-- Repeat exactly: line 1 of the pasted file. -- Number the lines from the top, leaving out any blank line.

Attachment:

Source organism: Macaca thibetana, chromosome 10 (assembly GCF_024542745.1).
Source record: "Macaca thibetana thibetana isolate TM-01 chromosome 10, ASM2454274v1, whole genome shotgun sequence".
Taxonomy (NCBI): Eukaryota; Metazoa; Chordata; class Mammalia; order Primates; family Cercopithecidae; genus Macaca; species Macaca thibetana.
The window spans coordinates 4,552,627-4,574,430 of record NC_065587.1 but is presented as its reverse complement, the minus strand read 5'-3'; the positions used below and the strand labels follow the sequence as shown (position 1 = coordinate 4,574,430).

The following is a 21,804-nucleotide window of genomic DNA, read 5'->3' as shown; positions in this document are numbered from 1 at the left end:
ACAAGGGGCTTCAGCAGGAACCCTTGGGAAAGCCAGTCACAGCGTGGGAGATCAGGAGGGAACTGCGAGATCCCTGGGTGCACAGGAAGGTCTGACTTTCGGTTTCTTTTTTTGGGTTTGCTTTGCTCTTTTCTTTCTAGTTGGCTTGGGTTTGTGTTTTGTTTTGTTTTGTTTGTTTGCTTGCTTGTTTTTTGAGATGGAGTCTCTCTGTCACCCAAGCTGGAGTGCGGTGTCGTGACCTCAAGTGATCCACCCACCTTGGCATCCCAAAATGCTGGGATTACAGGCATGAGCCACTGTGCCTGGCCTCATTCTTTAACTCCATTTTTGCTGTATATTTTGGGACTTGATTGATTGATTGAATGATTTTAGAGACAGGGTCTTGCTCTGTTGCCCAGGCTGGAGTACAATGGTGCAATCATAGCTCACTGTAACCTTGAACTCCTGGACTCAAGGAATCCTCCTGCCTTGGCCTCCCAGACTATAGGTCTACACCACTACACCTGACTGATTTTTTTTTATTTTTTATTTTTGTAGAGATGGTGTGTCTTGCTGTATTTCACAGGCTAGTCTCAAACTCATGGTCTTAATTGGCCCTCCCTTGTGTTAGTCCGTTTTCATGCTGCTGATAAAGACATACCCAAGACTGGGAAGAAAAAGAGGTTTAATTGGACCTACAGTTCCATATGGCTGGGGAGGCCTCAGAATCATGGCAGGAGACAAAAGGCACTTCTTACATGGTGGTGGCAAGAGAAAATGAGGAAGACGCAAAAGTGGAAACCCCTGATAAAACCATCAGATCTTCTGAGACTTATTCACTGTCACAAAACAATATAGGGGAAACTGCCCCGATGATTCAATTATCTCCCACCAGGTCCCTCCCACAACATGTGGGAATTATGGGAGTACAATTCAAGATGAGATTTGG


Source organism: Macaca thibetana, chromosome 10 (assembly GCF_024542745.1).